In addition, the PA used the occasion to attack Israel for “sabotaging” the talks and violating their pre-conditions, and its top negotiator even announced his resignation. Though their accusations are totally false – Israel agreed beforehand with U.S. Secretary of State Kerry that no restrictions would apply to Israeli construction during the talks – the international damage to Israel’s reputation has been done.

And in the end, who says the construction will actually ever happen? In the face of international condemnation, it could very well be that the building plans – so necessary for the vitality of Israel’s economy, both inside and outside of Yesha – will go the way of last month’s Hebron announcement: Following a murderous terrorist attack, Netanyahu announced that Jews would be allowed to populate the Jewish-owned Beit HaMachpelah building – and the next day the decision was reversed.

On the municipal level, newly reelected mayor Nir Barkat gave a nod towards the nationalist camp when he said, “I believe we must build [in Jerusalem]; we dare not hesitate. If it were up to us [in the municipality], we would run with it.” He specifically mentioned Gilo, Har Homa, Pisgat Ze’ev – all liberated in 1967 – and other neighborhoods.

Barkat’s political opponents don’t take his pledge very seriously, however. Housing Minister Uri Ariel blames him not for not building, but for not protesting: “It’s the fault of my boss,” he told a crowd of supporters, referring to the prime minister’s construction halt, “but why don’t we see Barkat making an outcry?”

Ariel and Barkat actually agree that there must be no linkage between building in the capital and a possible diplomatic agreement with the PA. “The very attempt to [make an agreement dependent on not building] is the true obstacle,” Barkat said. Ariel was even more pointed, saying:

“Can you imagine any other country forbidding Jews to build houses? We would all run out to the streets to cry out and protest – but here it passes quietly… Netanyahu is not even allowing us to make zoning plans. The construction permits of today are from two years ago. The few hundred new units we obtained are far from enough! We need a minimum of 4,000 new units in Jerusalem each year.”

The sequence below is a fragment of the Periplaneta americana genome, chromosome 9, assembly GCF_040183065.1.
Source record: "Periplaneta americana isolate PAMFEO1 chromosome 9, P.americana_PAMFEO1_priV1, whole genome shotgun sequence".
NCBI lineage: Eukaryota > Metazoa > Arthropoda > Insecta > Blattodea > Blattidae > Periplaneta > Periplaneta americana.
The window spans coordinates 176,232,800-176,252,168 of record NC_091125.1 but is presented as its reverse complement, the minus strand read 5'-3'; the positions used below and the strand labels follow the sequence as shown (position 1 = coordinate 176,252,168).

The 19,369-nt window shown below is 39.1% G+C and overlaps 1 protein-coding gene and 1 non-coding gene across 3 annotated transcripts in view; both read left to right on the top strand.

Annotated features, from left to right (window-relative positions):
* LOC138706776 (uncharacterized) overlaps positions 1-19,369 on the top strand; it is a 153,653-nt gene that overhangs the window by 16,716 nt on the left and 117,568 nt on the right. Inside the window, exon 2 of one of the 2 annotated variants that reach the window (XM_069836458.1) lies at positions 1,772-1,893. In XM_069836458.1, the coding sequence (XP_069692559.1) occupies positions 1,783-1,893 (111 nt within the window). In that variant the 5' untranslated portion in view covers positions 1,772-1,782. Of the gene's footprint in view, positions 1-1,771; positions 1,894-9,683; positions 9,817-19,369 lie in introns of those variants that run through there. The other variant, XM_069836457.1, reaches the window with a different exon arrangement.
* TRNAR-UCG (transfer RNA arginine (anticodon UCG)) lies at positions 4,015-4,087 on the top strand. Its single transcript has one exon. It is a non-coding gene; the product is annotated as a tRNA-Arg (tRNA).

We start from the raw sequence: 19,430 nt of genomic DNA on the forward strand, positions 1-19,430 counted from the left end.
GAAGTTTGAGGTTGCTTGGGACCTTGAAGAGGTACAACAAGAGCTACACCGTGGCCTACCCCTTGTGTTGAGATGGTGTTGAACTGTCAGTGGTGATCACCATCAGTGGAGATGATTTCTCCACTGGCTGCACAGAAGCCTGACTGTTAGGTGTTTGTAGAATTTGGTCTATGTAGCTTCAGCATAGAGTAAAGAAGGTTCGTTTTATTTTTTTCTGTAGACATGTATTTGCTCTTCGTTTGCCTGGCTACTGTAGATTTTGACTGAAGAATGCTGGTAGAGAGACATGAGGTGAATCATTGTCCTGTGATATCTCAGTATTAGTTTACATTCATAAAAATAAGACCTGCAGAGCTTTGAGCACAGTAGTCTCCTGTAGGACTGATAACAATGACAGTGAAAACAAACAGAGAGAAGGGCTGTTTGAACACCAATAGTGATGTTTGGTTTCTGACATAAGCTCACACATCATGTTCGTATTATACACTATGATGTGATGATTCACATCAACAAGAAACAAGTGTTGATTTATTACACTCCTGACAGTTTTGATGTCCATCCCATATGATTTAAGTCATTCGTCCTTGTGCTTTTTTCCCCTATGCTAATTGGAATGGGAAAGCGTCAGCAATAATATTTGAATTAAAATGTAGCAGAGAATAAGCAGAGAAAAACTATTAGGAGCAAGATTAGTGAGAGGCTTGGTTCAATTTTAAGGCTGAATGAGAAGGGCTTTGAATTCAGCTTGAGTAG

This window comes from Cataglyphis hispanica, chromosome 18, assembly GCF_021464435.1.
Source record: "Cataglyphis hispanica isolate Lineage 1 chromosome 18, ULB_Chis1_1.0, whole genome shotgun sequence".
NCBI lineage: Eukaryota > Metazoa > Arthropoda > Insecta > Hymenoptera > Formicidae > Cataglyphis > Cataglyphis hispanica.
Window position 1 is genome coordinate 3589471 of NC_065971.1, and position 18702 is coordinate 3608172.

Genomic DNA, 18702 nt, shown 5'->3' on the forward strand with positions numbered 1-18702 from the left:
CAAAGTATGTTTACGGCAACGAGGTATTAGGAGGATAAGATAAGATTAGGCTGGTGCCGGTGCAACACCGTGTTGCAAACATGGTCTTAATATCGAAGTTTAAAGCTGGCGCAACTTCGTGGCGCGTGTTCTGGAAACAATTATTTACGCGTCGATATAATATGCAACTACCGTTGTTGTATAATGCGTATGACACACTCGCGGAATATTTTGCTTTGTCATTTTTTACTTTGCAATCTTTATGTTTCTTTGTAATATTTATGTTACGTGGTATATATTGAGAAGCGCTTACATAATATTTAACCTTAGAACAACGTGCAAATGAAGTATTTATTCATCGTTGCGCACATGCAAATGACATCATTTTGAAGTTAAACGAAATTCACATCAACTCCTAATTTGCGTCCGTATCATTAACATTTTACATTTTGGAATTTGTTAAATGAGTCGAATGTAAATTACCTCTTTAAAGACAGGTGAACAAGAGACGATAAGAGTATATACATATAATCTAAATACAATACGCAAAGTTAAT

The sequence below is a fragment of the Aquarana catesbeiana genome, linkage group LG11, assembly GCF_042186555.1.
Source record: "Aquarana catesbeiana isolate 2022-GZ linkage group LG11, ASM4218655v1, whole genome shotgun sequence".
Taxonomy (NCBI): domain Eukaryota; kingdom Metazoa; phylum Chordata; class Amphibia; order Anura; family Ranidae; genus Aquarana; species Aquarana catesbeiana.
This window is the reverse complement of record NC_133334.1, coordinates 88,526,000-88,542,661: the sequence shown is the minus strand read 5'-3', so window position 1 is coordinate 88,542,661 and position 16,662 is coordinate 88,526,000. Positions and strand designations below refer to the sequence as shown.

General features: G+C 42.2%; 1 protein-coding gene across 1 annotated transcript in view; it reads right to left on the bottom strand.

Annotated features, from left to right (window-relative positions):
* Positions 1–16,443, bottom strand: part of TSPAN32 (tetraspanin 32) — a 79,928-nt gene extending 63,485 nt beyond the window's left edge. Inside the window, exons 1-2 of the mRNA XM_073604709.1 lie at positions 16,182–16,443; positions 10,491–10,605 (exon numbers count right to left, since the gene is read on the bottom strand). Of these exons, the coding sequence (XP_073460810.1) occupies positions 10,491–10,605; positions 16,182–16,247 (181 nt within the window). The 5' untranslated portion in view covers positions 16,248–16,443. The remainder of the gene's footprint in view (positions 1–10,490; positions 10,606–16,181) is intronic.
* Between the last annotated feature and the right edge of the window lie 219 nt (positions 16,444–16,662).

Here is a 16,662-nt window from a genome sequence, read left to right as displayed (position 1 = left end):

According to the PA-sympathetic Ir Amim organization, last year saw a record number of tenders issued for housing units in post-1967 neighborhoods – a grand total of 2,386. Keep in mind that this brings up the average number for the past 11 years to the grand total of 877 – quite a bit less than the 4,000 Minister Ariel demands.

Gaza Terrorists Attack Israel with Mortar Shells

Sunday, October 27th, 2013

Terrorists from Gaza attacked southern Israel Sunday afternoon with two mortar shells, but the government and the IDF have not commented. No damage or injuries were reported.

The attacks may have been timed with the expected release of more terrorists this week as part of the four-stage plan Israel announced in July to free 104 terrorists in return for the privilege of Israeli negotiators sitting down to talk with their Palestinian Authority counterparts.

Hamas, which rules Gaza, would like nothing more than to embarrass the rival Fatah movement, headed by the Obama administration’s peace partner known as Palestinian Authority chairman Mahmoud Abbas, and cause casualties on the Israeli side that might abort the second stage of the plan.

The military policy, dictated by the Defense Ministry, has been to “retaliate” for every mortar attack by bombing a weapon storage depot or a tunnel, leaving a few hundred other “terror sites” remaining. After all, if Israel were to knock all of them out, what could the IDF do next time around when Hamas or Islamic Jihad terrorists strike the country with missiles and mortar shells? Invading Gaza or bombing areas where terrorists hang out among civilians would be considered a “disproportionate” response.

That strategy goes by the boards if, God forbid, one of those mortar shells or Kassam missiles explodes on a kindergarten.

But as long as that does not happen, Israelis living in the Gaza Belt region continue to be victims of the government’s version of Russian roulette.

In between the mortar shell and Kassam rocket attacks, there is no scarcity of attempts to kill soldiers. The IDF last week prevented a possible mass casualty attack when soldiers discovered a large roadside bomb that was intended to be detonated as a vehicle drove by. Army sappers neutralized the explosives, and no one was hurt.

Prime Minister Binyamin Netanyahu does not want to rock the boat right now and punish Hamas, face an escalation in terrorist attacks and then risk a suspension of the talks, which are being conducted under the misguided hand of President Barack Obama’s personal Middle East envoy Martin Indyk.

The Prime Minister is dead-set to go through with the second round of freeing terrorists even though it has all of the right reasons not do so. The Cabinet agreed in July to spread out the release of terrorists to test the Palestinian Authority’s ability and intentions to preserve the peace, at least until all of the terrorists are safely home where they can return to terror.